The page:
After a number of years in PYP, most teachers lose track of how many Post-Its they have used: in workshops, in meetings, and hopefully also in class. I used to roll my eyes when those little yellow packs would come out, but when I started thinking about how to use it in my own teaching, I too became an addict.


Post-Its are great for a plethora of activities. Students can mark choices, write comments, have uninterrupted “conversations,” chart responses…the list seems endless! I had a technology failure one day and ended up having a Post-It-based lesson that was even better than the one I had planned.

Explore the connections between music and expression, and get EVERY student to show their thinking. #musicedchat #covidmusiced #musicedwithoutsinging #musiced #inquiry #pypmusic #conceptbasedteaching #pypchat #cbci #cbtl Click To Tweet

The students were exploring classroom instruments and making connections to emotions. As students rotated around to all the instruments, they drew and labeled each instrument on a Post-It, then added it to a poster depicting an emotion. Every student had to quietly make his or her own choice. Every student drew and wrote the name of each instrument, strengthening those synapses. And we ended up with a clear visual over which we could observe and discuss patterns.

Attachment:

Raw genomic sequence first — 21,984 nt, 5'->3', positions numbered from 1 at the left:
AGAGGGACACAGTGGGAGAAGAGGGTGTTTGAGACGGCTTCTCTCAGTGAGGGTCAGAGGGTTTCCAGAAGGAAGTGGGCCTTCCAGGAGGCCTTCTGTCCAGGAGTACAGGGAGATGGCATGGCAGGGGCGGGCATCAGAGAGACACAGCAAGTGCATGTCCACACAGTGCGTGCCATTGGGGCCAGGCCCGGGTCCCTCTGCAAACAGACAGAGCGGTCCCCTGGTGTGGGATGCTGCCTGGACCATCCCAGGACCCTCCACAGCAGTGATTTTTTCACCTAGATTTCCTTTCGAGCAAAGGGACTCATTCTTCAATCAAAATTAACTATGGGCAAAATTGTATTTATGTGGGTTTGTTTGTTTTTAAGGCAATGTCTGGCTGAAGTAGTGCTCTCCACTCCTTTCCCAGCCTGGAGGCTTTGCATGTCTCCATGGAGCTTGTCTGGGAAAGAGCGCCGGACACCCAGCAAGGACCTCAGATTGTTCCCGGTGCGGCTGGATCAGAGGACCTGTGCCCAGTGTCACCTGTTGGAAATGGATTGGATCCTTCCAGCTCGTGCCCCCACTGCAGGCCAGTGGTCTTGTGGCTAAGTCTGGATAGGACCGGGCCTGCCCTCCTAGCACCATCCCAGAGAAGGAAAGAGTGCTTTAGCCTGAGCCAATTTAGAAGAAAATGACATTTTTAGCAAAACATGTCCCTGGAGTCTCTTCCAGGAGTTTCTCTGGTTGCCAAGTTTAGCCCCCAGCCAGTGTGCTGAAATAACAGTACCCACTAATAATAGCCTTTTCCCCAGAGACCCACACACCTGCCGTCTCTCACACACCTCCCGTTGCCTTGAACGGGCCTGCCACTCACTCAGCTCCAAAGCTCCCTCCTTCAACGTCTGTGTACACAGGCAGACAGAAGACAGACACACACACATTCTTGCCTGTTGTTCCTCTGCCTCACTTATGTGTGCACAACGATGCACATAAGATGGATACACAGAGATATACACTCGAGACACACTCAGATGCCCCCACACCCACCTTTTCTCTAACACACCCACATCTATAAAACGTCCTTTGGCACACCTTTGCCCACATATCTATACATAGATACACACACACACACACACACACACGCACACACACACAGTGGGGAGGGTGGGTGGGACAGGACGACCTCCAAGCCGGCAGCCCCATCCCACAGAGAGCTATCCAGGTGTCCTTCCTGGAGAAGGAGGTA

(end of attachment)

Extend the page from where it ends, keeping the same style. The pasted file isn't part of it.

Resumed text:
One of my other favorite things about using Post-Its is the fact that we can move them around as we discuss things and our thinking changes. I could go on and on, but I’ll leave that for another day…

What are your favorite uses for Post-Its?


Time to Invest in Post-Its
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